GOVERNING COUNTER-TERRORISM: Imaginaries of Radicalisation in the British War on Terror (2005-2020)

  • Itoiz Rodrigo Jusue

    Student thesis: Doctoral Thesis


    The UK’s Counter-terrorism strategy and its PREVENT programme (focused on stopping vulnerable people from becoming terrorists or supporting terrorism) has helped position radicalisation at the centre of counter-terrorism policy-making, academic research, and news and current affairs. This interdisciplinary thesis, situated in the field of cultural studies, draws on Michel Foucault’s concept of dispositif to trace the emergence and the establishment of radicalisation as a governing technology and as a social imaginary. Adopting a mixed method approach, including discourse analysis and interviews, this thesis examines radicalisation as a technology of governance embedded in the production and promotion of certain mentalities, conducts, identities, and subjectivities. The thesis examines the transformations that the figure of the terrorist has gone through since the early 2000s in the UK and it stresses the role of the media in the (re)production of imaginaries of terror. The argument overall is that the vocabularies and narratives of radicalisation are disseminated in popular culture and normalised within the population, establishing the new lens through which terrorism and political violence are comprehended and acted upon. The thesis contributes new knowledge by identifying the vulnerable subject, the radicalised individual, and the radicaliser as the new embodiments of abnormality and danger. The thesis also demonstrates how, together with the creation of idealised feminine security roles, myths about women involved in terrorism and political violence have been re-articulated through the narratives of vulnerability to radicalisation. Through an analysis of self-radicalisation discourses that create a causal link between the media and terrorism, the thesis considers how older theories of contagion have been revived and these have resulted in authoritarian measures that further (self)censorship and the criminalisation of speech. The thesis concludes by scrutinising the role of counter-terrorism in the production of agents and in the government of individuals’ conducts through the case study of the “CT citizen” and suggests a relation between the radicalisation assemblage and the acceptance of illiberal measures.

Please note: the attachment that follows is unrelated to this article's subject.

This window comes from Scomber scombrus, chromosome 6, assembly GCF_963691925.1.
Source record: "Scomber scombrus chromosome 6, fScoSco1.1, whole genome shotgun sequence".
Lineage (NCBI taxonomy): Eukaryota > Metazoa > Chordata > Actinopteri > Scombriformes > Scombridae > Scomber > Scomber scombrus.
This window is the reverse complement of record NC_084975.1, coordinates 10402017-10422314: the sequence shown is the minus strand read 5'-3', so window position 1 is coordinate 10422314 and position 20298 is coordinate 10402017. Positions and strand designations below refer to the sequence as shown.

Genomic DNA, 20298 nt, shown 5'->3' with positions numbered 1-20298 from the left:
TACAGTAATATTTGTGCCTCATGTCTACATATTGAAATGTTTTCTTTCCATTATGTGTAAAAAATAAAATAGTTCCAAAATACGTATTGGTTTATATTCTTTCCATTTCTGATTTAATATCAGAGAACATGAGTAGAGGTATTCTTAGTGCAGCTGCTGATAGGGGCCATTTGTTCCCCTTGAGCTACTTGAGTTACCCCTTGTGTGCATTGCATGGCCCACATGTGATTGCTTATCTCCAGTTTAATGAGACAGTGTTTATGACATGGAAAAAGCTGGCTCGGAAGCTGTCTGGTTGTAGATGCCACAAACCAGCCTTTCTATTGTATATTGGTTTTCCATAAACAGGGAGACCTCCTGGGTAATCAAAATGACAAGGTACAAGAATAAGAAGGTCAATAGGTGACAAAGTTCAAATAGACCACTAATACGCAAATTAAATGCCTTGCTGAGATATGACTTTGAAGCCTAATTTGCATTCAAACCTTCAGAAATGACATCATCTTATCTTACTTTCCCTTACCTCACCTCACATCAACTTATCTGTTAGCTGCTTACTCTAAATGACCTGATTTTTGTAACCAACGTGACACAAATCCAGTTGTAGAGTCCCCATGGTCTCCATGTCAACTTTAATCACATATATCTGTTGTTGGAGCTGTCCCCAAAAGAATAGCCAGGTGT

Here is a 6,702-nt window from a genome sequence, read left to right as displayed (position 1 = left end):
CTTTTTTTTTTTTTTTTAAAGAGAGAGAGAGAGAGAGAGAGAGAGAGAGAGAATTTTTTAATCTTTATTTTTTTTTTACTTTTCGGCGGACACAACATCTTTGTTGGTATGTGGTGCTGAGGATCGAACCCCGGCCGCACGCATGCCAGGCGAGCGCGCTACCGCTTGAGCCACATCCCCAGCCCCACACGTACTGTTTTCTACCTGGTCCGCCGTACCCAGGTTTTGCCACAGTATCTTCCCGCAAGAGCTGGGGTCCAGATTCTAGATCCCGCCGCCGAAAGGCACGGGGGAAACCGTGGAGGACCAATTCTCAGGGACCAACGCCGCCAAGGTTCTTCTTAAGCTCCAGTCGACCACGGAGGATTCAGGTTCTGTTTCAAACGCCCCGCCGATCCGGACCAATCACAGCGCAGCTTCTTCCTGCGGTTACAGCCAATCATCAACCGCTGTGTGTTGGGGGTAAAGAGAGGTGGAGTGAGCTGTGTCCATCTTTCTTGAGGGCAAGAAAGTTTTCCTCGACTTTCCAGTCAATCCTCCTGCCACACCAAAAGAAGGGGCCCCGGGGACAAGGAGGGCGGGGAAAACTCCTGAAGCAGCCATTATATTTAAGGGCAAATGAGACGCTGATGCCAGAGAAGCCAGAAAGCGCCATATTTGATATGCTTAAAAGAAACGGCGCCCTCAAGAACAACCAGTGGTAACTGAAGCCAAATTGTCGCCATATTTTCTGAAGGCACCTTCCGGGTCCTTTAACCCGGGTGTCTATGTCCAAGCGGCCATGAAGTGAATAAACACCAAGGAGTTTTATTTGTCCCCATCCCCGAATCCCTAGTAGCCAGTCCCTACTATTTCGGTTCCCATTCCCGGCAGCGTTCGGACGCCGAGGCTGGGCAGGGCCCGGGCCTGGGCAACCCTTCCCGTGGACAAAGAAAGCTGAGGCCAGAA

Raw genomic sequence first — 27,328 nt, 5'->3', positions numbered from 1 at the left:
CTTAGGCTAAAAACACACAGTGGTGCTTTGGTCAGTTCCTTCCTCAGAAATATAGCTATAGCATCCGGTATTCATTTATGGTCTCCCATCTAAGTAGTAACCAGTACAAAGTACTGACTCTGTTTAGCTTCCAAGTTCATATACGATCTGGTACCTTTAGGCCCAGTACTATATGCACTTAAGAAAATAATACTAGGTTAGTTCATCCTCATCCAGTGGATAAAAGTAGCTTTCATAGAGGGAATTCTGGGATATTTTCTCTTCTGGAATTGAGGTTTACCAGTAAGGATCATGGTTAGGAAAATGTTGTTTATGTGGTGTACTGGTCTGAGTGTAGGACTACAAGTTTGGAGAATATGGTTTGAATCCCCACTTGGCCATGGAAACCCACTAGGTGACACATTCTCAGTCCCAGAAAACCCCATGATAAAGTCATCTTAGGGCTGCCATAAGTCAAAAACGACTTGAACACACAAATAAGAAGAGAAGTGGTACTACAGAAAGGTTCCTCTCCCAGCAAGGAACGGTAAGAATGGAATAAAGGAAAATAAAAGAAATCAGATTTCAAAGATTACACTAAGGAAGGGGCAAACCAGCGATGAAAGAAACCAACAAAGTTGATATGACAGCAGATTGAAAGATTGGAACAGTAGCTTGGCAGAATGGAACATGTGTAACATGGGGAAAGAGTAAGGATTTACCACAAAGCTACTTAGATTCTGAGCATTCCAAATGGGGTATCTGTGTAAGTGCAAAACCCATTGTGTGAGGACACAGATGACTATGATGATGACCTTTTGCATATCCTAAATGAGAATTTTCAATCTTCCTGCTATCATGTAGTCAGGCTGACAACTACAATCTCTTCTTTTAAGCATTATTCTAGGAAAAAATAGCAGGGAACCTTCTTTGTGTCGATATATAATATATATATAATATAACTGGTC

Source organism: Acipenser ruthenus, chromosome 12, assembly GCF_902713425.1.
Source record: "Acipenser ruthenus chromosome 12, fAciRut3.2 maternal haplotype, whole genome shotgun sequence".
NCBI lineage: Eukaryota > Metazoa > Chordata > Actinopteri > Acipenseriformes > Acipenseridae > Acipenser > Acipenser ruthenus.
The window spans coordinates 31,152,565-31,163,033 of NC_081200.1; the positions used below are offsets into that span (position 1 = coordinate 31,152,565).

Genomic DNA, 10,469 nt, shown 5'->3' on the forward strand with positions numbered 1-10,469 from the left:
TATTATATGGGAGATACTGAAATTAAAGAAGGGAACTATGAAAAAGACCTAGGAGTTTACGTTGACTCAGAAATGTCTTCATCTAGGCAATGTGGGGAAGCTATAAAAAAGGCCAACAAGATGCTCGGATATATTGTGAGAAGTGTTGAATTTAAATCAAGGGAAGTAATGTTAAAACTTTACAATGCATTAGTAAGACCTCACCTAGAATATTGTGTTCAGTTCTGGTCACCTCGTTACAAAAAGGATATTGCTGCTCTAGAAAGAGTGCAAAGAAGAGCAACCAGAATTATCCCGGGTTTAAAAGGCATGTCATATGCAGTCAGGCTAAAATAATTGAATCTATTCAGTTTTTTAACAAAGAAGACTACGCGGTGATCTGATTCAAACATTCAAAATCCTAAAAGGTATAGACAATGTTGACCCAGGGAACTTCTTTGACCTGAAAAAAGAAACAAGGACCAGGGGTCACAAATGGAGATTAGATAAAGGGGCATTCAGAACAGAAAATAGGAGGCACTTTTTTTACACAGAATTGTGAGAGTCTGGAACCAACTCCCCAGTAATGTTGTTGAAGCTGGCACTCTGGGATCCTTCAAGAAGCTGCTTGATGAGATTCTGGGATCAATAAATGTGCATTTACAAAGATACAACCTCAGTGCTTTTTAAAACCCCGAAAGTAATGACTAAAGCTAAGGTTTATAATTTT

Date of Award6 Jul 2021
    Original languageEnglish
    Awarding Institution
    • University of Roehampton
    SupervisorAnita Biressi (Supervisor) & Carrie Hamilton (Supervisor)

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